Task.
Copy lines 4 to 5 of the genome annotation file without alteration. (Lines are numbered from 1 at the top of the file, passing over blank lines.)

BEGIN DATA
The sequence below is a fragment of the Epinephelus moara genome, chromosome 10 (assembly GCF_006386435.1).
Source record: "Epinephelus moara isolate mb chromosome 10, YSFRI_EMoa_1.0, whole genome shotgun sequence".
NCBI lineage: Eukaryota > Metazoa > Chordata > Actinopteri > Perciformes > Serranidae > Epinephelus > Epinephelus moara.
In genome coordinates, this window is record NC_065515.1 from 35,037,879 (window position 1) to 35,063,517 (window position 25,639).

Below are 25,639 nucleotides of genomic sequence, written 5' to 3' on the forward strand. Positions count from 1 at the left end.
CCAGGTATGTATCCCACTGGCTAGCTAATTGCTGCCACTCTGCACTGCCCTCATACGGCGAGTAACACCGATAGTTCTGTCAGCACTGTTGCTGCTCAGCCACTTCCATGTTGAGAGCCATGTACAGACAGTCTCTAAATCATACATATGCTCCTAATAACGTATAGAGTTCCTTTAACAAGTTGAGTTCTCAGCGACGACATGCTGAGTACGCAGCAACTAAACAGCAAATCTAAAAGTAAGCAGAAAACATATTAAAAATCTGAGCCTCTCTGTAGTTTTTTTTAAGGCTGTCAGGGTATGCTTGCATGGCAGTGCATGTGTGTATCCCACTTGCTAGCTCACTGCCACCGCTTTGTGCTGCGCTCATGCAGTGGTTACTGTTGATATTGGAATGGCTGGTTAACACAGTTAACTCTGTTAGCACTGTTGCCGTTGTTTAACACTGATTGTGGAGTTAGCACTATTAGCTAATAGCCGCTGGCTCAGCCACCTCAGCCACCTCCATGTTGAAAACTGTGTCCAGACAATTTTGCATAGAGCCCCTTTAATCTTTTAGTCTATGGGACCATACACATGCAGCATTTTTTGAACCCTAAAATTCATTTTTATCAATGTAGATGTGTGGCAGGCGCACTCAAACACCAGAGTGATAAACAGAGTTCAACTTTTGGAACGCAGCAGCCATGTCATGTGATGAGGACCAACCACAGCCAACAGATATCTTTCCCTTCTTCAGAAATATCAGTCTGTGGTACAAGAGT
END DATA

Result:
In genome coordinates, this window is record NC_065515.1 from 35,037,879 (window position 1) to 35,063,517 (window position 25,639).

Below are 25,639 nucleotides of genomic sequence, written 5' to 3' on the forward strand. Positions count from 1 at the left end.